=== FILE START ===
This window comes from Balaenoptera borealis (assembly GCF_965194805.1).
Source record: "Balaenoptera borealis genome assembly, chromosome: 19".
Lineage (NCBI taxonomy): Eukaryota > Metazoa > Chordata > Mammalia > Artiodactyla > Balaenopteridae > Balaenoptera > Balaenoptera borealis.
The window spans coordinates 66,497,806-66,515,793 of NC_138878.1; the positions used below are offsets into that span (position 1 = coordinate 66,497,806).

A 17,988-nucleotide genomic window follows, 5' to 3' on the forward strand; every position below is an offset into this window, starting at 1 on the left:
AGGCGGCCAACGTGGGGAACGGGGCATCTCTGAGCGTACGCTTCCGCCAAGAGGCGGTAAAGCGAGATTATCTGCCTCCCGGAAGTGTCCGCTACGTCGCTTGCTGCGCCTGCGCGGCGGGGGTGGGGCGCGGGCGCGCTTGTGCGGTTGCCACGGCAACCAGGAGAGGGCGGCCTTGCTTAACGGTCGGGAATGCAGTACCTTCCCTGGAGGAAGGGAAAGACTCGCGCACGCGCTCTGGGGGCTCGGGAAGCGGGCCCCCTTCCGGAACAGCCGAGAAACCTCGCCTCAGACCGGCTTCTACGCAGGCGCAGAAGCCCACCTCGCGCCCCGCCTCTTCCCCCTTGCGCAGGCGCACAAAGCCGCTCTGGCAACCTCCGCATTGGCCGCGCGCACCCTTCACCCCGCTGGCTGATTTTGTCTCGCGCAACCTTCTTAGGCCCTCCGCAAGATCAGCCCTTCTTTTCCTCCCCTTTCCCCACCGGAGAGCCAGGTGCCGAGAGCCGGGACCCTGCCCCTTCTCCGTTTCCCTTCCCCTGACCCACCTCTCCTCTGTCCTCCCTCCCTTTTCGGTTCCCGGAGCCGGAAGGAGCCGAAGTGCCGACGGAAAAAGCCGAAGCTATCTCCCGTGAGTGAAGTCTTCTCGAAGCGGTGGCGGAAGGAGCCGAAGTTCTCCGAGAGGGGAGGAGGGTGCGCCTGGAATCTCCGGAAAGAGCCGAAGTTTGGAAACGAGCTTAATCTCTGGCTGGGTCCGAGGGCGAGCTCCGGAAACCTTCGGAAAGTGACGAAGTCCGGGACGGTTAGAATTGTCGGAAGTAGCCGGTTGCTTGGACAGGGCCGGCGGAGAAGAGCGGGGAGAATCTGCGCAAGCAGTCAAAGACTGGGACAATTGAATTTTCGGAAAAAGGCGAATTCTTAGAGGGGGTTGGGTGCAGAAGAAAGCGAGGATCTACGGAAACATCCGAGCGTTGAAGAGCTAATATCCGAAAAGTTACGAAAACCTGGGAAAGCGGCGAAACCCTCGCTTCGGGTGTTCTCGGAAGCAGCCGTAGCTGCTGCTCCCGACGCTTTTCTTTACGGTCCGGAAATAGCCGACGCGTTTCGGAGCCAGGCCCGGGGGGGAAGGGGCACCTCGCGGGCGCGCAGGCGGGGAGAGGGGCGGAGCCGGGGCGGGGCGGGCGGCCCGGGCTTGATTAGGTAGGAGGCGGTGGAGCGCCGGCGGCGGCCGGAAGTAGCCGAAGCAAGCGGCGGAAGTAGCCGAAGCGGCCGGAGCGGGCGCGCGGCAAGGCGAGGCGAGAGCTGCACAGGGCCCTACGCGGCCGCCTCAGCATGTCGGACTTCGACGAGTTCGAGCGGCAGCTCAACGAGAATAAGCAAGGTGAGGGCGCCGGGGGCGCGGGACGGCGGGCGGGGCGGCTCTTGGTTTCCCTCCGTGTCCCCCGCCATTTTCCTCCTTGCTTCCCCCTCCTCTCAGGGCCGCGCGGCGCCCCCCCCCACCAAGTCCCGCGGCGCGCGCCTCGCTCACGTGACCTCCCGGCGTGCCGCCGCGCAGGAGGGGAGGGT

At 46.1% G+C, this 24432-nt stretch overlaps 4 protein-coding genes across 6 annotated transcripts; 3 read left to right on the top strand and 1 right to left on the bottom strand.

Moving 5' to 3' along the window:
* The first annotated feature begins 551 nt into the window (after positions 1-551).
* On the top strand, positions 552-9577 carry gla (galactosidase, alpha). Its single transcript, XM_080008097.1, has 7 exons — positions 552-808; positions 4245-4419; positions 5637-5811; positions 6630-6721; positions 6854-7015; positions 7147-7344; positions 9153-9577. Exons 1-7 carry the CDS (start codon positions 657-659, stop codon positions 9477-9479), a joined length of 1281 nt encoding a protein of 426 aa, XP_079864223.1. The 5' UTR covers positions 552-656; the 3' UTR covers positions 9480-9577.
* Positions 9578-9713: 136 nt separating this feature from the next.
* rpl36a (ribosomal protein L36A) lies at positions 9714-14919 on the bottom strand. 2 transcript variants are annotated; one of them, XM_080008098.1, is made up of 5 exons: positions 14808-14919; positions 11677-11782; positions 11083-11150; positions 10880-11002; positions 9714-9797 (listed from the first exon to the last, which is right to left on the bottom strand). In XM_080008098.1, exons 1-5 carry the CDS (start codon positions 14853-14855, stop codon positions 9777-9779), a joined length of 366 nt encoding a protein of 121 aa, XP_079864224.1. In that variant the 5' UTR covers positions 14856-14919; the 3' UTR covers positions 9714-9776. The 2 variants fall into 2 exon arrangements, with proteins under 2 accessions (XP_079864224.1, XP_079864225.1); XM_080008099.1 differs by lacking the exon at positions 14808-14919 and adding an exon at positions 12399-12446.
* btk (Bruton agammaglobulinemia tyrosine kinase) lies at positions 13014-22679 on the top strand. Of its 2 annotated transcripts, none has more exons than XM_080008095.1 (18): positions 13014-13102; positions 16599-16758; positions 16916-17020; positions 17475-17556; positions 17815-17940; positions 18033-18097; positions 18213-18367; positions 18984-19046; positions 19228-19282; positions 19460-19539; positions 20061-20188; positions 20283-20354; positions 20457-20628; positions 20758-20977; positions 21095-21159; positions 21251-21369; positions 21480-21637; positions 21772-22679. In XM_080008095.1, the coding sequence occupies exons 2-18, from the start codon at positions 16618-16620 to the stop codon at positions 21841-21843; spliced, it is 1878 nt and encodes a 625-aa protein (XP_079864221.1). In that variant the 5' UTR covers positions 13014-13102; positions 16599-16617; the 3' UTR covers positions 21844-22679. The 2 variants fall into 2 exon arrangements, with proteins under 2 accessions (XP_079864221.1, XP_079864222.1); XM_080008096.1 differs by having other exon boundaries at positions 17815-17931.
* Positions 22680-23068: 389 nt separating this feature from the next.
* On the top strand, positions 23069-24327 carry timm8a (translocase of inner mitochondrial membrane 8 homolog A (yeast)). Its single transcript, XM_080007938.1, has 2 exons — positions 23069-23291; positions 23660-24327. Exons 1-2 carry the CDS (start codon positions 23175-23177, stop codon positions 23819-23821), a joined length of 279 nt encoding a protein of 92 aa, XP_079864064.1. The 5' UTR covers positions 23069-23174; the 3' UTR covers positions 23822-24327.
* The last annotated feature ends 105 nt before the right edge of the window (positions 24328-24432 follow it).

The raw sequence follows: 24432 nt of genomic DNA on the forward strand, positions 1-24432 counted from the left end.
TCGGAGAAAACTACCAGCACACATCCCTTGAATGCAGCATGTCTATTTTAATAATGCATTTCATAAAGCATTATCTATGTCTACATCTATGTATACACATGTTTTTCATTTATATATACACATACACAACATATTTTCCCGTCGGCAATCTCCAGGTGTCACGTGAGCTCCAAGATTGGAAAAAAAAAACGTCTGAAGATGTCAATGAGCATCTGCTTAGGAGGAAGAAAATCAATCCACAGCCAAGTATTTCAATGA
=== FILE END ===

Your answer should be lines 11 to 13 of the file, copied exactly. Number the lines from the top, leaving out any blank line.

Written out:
* Positions 9578-9713: 136 nt separating this feature from the next.
* rpl36a (ribosomal protein L36A) lies at positions 9714-14919 on the bottom strand. 2 transcript variants are annotated; one of them, XM_080008098.1, is made up of 5 exons: positions 14808-14919; positions 11677-11782; positions 11083-11150; positions 10880-11002; positions 9714-9797 (listed from the first exon to the last, which is right to left on the bottom strand). In XM_080008098.1, exons 1-5 carry the CDS (start codon positions 14853-14855, stop codon positions 9777-9779), a joined length of 366 nt encoding a protein of 121 aa, XP_079864224.1. In that variant the 5' UTR covers positions 14856-14919; the 3' UTR covers positions 9714-9776. The 2 variants fall into 2 exon arrangements, with proteins under 2 accessions (XP_079864224.1, XP_079864225.1); XM_080008099.1 differs by lacking the exon at positions 14808-14919 and adding an exon at positions 12399-12446.
* btk (Bruton agammaglobulinemia tyrosine kinase) lies at positions 13014-22679 on the top strand. Of its 2 annotated transcripts, none has more exons than XM_080008095.1 (18): positions 13014-13102; positions 16599-16758; positions 16916-17020; positions 17475-17556; positions 17815-17940; positions 18033-18097; positions 18213-18367; positions 18984-19046; positions 19228-19282; positions 19460-19539; positions 20061-20188; positions 20283-20354; positions 20457-20628; positions 20758-20977; positions 21095-21159; positions 21251-21369; positions 21480-21637; positions 21772-22679. In XM_080008095.1, the coding sequence occupies exons 2-18, from the start codon at positions 16618-16620 to the stop codon at positions 21841-21843; spliced, it is 1878 nt and encodes a 625-aa protein (XP_079864221.1). In that variant the 5' UTR covers positions 13014-13102; positions 16599-16617; the 3' UTR covers positions 21844-22679. The 2 variants fall into 2 exon arrangements, with proteins under 2 accessions (XP_079864221.1, XP_079864222.1); XM_080008096.1 differs by having other exon boundaries at positions 17815-17931.